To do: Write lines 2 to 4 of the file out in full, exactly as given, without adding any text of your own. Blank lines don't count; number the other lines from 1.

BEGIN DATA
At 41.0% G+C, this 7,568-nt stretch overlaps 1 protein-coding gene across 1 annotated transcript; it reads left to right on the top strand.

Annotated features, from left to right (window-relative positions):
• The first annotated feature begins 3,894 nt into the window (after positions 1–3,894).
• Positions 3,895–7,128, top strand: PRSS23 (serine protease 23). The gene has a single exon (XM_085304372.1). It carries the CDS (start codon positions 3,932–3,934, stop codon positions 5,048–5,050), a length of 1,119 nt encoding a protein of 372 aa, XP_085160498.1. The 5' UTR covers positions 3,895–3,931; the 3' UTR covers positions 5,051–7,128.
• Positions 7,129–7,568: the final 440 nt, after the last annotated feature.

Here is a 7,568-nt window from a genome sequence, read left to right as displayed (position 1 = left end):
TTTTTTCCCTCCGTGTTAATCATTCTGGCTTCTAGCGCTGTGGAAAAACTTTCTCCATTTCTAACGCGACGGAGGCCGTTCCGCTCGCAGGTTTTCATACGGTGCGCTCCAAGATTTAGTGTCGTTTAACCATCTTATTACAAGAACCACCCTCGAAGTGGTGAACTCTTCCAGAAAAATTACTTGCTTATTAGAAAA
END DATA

Annotated features, from left to right (window-relative positions):
• The first annotated feature begins 3,894 nt into the window (after positions 1–3,894).
• Positions 3,895–7,128, top strand: PRSS23 (serine protease 23). The gene has a single exon (XM_085304372.1). It carries the CDS (start codon positions 3,932–3,934, stop codon positions 5,048–5,050), a length of 1,119 nt encoding a protein of 372 aa, XP_085160498.1. The 5' UTR covers positions 3,895–3,931; the 3' UTR covers positions 5,051–7,128.